Skip to main content
It looks like you're using Internet Explorer 11 or older. This website works best with modern browsers such as the latest versions of Chrome, Firefox, Safari, and Edge. If you continue with this browser, you may see unexpected results.

Research Guides

ISEM101: Facing Race: Getting Started

This guide provides tips and links to sources helpful for research about issues of race.

Turning Your Research Question into a Search Strategy

To successfully search for information on your topic, it is best to determine the main concepts and then find keywords for those concepts. The keywords can become your search words.  In general, you should search library databases with 2-3 keywords, rather than your whole topic question or a sentence.  

For example, your research question is "Does racial profiling undermine the U.S. legal system?" First underline the keywords as shown.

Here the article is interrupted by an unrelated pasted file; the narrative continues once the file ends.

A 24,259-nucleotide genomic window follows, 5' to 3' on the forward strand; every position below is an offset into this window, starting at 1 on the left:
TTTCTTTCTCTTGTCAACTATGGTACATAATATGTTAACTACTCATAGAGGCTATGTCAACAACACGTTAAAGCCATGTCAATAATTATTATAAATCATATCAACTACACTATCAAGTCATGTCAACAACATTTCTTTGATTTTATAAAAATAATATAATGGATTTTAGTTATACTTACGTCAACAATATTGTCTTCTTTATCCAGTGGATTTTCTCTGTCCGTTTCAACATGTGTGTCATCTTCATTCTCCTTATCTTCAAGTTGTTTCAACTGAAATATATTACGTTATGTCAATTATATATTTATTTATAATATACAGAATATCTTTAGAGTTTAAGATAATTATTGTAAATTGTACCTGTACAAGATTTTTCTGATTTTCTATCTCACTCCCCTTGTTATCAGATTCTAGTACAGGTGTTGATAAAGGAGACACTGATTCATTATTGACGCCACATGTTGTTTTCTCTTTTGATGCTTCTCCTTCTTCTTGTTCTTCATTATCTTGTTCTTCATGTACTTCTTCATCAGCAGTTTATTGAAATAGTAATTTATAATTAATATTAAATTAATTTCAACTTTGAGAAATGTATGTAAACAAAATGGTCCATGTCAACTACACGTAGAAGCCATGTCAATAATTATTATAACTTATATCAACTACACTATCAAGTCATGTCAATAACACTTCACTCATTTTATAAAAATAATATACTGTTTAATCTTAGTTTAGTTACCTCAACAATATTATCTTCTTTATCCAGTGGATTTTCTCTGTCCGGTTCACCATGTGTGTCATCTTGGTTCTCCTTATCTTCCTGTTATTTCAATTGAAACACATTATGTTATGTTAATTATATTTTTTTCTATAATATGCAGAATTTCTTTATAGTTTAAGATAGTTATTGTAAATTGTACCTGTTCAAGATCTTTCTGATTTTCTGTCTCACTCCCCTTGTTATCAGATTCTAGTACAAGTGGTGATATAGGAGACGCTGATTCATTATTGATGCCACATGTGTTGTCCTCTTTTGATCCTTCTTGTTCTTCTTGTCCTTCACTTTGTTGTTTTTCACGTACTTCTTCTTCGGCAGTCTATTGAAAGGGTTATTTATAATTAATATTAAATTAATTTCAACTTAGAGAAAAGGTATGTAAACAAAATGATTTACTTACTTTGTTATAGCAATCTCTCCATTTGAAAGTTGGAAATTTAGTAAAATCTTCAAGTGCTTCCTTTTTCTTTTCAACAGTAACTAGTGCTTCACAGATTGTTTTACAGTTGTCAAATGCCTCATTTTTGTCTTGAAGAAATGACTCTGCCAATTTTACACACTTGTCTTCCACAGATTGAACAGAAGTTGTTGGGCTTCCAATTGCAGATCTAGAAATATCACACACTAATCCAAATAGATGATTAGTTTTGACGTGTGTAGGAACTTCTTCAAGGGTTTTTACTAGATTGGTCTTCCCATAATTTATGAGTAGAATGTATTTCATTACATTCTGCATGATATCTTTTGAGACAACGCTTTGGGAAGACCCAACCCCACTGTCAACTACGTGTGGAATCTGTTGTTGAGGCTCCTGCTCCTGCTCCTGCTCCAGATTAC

Then begin brainstorming terms to help you develop a search strategy.

racial profiling U.S. legal system
law enforcement discrimination united states courts
police brutality federal justice
civil rights    fair trial
"driving while black"   lawsuit
airline profiling court cases
stop and frisk


In many databases, you could start your search by typing racial profiling united states justice and it would automatically turn that search into: 

racial profiling AND  united states AND justice 

This is a search using Boolean logic


A more advanced Boolean search could be done like this:

("racial profiling" OR "law enforcement discriminat*") AND ("united states" OR federal) AND ("legal system" OR court* OR justice)

In this example the * will also find different endings for the words, such as discrimination or discriminate and court or courts.

Here are some more tips for choosing keywords.

You can also find additional keywords by searching your topic in a database, finding a relevant item and noting the terms used in the description of that item. 

Electronic Library Reference Sources